Quick Index Board Index Home FAQ Site Map
|Henry's motives re. William's promotion.
Written by Rachel G
(10/15/2010 12:00 p.m.)
in consequence of the missive, I have a vast dislike to puppies, penned by Barb JA
Thinking further about Henry's motive regarding William's promotion, I found it interesting to re-visit ch.24. At this point Henry has started to become more seriously attracted to Fanny. He has been listening to William recounting his adventures:
His heart was warmed, his fancy fired, and he felt the highest respect for a lad who, before he was twenty, had gone through such bodily hardships and given such proofs of mind. The glory of heroism, of usefulness, of exertion, of endurance, made his own habits of selfish indulgence appear in shameful contrast; and he wished he had been a William Price, distinguishing himself and working his way to fortune and consequence with so much self–respect and happy ardour, instead of what he was!
The wish was rather eager than lasting. He was roused from the reverie of retrospection and regret produced by it, by some inquiry from Edmund as to his plans for the next day’s hunting; and he found it was as well to be a man of fortune at once with horses and grooms at his command. In one respect it was better, as it gave him the means of conferring a kindness where he wished to oblige.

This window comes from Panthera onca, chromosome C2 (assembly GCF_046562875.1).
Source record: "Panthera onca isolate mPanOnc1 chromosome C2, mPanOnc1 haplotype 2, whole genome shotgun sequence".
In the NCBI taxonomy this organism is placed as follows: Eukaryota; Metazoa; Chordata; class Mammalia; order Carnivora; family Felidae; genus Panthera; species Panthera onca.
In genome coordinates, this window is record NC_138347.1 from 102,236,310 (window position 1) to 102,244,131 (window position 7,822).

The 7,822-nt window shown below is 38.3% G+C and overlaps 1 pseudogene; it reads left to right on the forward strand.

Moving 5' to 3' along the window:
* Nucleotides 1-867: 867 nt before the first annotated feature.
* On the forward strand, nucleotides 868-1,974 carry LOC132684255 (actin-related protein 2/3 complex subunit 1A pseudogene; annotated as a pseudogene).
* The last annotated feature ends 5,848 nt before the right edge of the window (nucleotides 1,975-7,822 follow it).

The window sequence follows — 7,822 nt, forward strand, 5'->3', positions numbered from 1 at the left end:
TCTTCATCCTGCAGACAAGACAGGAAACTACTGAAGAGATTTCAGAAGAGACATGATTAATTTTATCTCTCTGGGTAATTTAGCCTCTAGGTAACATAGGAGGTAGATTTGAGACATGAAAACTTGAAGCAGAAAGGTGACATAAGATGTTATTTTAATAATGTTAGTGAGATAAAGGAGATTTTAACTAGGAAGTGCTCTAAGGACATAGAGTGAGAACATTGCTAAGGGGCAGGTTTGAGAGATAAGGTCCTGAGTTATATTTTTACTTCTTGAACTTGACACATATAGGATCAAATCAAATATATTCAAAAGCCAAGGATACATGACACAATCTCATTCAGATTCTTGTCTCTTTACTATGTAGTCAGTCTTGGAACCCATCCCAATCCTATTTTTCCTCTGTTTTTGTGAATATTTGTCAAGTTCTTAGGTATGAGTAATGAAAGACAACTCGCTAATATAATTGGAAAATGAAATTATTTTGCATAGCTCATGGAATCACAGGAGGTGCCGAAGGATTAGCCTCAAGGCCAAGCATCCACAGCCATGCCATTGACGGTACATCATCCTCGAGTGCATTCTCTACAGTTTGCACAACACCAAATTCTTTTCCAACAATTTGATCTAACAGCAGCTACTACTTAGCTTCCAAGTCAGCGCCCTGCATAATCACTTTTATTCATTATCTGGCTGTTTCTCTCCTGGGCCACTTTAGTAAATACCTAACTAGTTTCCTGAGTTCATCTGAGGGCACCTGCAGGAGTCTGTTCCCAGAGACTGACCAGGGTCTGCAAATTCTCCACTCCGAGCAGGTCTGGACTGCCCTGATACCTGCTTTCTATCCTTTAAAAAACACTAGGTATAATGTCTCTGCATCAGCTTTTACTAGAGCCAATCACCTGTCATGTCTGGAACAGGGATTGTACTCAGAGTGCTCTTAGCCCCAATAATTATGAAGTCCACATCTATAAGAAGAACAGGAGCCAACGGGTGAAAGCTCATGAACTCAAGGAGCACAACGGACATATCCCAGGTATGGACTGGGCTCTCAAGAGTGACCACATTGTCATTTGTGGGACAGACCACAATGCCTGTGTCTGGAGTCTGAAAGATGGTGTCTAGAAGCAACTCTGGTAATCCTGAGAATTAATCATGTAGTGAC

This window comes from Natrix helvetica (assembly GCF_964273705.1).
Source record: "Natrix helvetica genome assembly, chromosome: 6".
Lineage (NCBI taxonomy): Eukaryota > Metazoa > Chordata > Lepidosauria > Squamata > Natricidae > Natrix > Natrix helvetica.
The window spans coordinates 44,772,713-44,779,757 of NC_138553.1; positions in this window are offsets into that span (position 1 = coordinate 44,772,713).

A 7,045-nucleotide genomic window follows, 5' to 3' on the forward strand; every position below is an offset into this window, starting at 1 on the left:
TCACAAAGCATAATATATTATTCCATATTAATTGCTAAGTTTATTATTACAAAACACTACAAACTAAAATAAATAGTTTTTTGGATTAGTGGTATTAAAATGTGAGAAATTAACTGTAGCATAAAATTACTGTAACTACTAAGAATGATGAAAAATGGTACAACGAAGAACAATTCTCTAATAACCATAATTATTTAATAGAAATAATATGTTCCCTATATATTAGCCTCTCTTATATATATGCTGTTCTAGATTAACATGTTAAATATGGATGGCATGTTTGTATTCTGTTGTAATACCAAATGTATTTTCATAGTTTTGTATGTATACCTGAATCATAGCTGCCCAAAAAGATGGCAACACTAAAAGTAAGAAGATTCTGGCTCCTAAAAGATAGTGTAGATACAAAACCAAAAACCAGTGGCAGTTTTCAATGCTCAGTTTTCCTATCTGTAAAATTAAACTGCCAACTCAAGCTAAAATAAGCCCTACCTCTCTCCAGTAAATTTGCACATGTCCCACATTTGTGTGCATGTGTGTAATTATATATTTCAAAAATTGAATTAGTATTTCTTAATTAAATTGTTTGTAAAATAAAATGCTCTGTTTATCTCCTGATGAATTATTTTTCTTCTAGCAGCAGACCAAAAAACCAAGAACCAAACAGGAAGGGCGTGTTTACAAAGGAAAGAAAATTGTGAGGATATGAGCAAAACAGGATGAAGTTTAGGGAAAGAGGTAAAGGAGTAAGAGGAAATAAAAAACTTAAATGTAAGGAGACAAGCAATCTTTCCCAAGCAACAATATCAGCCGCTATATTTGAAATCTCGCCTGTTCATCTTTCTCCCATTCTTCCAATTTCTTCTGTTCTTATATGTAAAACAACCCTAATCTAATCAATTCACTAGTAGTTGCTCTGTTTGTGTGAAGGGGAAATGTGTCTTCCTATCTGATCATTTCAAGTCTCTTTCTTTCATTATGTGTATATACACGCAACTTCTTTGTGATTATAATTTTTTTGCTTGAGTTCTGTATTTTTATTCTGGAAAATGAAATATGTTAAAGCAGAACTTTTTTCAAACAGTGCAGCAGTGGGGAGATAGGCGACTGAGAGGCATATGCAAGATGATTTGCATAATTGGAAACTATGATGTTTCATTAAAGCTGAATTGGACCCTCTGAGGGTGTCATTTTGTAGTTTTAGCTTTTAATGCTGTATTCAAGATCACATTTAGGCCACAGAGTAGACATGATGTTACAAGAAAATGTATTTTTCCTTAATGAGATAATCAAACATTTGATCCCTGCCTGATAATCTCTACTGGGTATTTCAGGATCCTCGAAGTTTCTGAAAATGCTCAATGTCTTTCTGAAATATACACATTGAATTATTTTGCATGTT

I think this passage shows that Henry respected William Price and wished to oblige him, so his motive in arranging William's promotion was not solely to please Fanny and gain her good opinion.
I also notice that this is when Henry feels ashamed of the life he has been leading, and perhaps begins to try to do better in future.
Groupread is maintained by Myretta with WebBBS 3.21.